Many pet parents become concerned that their fussy-eater will go hungry or will not receive the proper nutrition necessary to be healthy. There are many reasons why pet's turn their nose up at the food bowl, and there is unfortunately no 'trick' to feeding a fussy pet; however here's some tips on how you can encourage your fussy eater to dine.
Before you try any of these methods, if your pet has only recently become fussy about their food, or your pet's appetite suddenly changes, this could indicate illness and maybe even disease. In this situation we would strongly recommend a veterinary check-up immediately.
Some tips to start
Staying with your pet when food is offered
- Petting, in conjunction with vocal reassurance, may be all that is necessary to induce eating
- Mixing a highly palatable canned food with their usual food will often increase palatability enough to induce eating
- Warming the food to body temperature will enhance the aroma of the food and also directly improve the palatability. Warming dry food for a few minutes on low heat (75c) in an oven or warming wet food in a microwave (6-10secs) will help. Do not over heat the food as you can "zap" away the essential nutrients
- Oregano, basil or parsley can be mixed in with dog food to improve palatability
- If necessary, cleaning the pets' nose to improve its ability to smell the food may be helpful, particularly for cats
- Trying different foods may also be helpful. Some cats prefer a dry food or a canned premium food
- Most dogs can be enticed with a good quality cat food (this is only a short term alternative as the protein levels found in cat food are too high for dogs)
- A pet that will not eat from a bowl may take food from your hand, and once they begin eating, they will usually continue voluntarily (from their bowl)
- Place the food in a "happy environment" that is in a quiet, traffic free area of the house or yard. Don't place their food bowl in front of the stereo speakers
How often should you feed your pet?
Feed your fussy-eater at regular times and provide smaller meals more often (3-4 times daily).
How to prevent your pet from becoming a fussy eater
Pets learn to become fussy eaters from the first day you adopt them. Offer a nutritionally balanced and complete pet food from day one and encourage them to eat by petting, providing vocal reassurance, warming food and placing in a "happy environment".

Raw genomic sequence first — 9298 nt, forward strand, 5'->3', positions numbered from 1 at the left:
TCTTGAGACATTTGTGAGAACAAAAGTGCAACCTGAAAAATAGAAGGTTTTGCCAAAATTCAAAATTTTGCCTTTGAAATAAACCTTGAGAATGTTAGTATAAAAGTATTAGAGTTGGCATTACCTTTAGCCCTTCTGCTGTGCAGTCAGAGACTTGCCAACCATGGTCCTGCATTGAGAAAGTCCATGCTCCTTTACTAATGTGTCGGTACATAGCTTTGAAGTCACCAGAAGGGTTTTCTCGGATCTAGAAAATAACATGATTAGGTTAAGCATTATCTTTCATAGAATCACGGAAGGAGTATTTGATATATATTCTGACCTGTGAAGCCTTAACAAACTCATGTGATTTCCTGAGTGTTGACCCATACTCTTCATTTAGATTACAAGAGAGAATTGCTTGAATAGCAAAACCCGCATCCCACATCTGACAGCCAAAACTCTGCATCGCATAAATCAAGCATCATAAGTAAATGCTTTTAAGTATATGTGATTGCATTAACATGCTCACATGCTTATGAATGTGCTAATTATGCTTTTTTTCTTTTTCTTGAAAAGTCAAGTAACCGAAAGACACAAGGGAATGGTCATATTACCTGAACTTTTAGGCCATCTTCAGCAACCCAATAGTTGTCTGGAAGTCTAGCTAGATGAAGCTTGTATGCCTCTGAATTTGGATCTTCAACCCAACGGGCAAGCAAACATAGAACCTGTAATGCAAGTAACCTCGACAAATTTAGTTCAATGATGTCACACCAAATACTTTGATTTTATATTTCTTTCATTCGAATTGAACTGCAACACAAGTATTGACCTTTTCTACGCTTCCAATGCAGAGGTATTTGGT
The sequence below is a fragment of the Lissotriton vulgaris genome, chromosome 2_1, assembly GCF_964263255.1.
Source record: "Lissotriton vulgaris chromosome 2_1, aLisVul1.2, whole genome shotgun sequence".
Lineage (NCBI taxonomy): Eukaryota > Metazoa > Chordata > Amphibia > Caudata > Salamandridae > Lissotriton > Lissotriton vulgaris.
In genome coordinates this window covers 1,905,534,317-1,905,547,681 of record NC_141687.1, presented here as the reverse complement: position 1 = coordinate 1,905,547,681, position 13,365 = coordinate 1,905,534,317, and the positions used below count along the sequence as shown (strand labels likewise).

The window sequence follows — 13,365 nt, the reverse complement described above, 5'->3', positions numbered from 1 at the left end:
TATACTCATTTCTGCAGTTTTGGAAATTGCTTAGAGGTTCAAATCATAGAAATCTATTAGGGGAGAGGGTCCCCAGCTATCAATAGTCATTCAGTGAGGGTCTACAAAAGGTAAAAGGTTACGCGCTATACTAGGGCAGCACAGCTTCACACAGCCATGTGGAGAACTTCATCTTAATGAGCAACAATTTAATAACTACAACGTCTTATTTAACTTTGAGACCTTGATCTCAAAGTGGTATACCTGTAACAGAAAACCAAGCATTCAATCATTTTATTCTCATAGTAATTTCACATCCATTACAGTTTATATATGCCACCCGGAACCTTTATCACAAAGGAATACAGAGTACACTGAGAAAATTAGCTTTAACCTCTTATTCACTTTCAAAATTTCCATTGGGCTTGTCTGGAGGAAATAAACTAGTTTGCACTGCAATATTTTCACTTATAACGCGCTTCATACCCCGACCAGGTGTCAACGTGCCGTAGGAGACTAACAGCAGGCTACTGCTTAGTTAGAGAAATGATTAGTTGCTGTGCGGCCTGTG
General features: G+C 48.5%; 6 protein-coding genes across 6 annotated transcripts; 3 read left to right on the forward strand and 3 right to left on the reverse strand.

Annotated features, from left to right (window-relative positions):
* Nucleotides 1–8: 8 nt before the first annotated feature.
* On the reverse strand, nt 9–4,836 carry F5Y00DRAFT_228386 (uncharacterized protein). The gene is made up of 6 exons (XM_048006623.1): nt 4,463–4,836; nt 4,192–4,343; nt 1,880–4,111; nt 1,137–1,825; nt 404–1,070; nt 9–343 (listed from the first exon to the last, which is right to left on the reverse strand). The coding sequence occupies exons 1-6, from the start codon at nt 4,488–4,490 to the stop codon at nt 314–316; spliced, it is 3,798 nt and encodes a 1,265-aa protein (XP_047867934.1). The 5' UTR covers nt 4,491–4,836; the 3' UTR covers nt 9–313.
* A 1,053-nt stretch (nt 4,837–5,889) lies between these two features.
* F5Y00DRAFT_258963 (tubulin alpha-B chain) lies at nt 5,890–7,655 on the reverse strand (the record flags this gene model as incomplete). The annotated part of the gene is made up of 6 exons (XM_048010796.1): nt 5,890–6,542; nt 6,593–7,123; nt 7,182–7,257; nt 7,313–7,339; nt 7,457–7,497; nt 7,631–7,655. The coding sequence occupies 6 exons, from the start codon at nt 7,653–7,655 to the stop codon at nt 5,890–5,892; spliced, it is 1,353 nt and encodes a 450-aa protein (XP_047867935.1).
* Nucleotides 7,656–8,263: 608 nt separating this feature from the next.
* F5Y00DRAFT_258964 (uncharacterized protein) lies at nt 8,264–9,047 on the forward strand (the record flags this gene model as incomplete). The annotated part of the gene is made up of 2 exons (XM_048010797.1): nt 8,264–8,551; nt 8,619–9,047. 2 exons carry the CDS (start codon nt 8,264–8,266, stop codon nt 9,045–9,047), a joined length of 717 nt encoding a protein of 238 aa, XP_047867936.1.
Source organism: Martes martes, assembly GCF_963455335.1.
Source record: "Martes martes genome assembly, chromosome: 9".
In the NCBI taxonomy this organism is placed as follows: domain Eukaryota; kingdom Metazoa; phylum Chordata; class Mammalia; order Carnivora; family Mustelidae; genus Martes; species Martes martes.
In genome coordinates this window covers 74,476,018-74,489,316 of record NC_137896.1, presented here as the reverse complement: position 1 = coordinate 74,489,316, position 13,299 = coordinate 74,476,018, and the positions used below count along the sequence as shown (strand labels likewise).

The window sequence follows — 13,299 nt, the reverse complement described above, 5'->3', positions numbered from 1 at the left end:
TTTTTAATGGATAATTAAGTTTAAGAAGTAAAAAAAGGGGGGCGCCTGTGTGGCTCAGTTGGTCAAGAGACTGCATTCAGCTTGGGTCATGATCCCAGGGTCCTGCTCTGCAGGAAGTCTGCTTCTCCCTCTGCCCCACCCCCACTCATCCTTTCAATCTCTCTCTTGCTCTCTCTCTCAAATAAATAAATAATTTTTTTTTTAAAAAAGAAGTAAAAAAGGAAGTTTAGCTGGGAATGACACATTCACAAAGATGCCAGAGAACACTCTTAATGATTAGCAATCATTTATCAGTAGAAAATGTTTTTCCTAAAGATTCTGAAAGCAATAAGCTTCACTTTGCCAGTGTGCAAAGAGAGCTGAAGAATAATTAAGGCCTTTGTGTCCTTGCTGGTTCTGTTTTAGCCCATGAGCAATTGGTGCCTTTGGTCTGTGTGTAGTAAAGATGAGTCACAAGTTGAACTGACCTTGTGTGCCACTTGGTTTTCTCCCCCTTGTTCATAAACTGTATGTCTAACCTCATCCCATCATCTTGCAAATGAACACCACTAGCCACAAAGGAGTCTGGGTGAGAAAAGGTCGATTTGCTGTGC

Avoid using table scraps and particularly feeding single food items such as meat only (e.g. tuna, kangaroo, meat or chicken). Also avoid giving a variety of food choices in one meal. If your pet is well, but chooses not to eat breakfast, remove the food and offer the same type of food for dinner. Dogs in particular don't need to eat twice a day or even every day and if we offer them something tasty if they don't eat their biscuits they very quickly learn what they need to do to get that tasty meal!
A special note for cat owners
A common error made with cats is feeding primarily or exclusively a single food item (eg. fish or kangaroo meat). This can cause a cat to become addicted to one food item to the point where they refuse to eat anything else. Although many foods provide excellent sources of protein in a balanced diet, they are very unbalanced nutritionally when fed as the greater part of the diet and may cause a number of nutritional diseases. Exclusive diets also pose a problem if you ever need to change your cat's diet, for example in the management of a disease.
Cats, unlike dogs, do need to regularly (they prefer to graze throughout the day if given the option). If your cat goes for any substantial length of time without eating, please contact your veterinarian.
Feeding an aged cat or dog
The objective in feeding and caring for an older dog or cat is to extend and improve their quality of life. Proper feeding and exercise are important in accomplishing these objectives. Adequate physical activity is important for the older pet to maintain muscle tone and lean body mass, to enhance circulation and to improve waste elimination.
Aged pets experience numerous body changes that result in altered utilisation of certain nutrients, as well as decreased tolerance to nutrient excesses or deficiencies and abrupt dietary changes. Because they are less active, older pets require fewer calories. Because of changes in smell, taste, the oral cavity and digestive system, the food should be highly palatable and digestible. Reduced protein, phosphorous and sodium intakes are extremely important for older pets because of renal and cardiovascular changes. Diets designed to meet these altered nutritional needs should be fed to the aged pet.
Some older dogs and cats have a decreased appetite and decreased digestive-absorptive ability, resulting in a loss of body weight. These pets should be fed at frequent intervals a palatable high calorie diet intended for the older pet. With ageing, the senses of smell and taste are diminished. These conditions reduce food intake so that it may be necessary to feed canned or moistened dry food, warmed, or a food with a strong odour.
Food intake may also be reduced because of decreased salivary secretion. If your older pet's mouth is dry, add moisture to the food. This helps prevent choking on the food.
Maintaining good oral hygiene is important in ensuring adequate food intake and utilisation. Brushing the teeth with a toothbrush or even wiping the teeth daily with a gauze swab is helpful. If your pet suddenly goes off its' food they should see a vet immediately.
Tried everything and still can't feed your pet?
Please contact us. We have trained nutritional experts who can help you with any feeding queries or problems and can create a nutritional program for your pet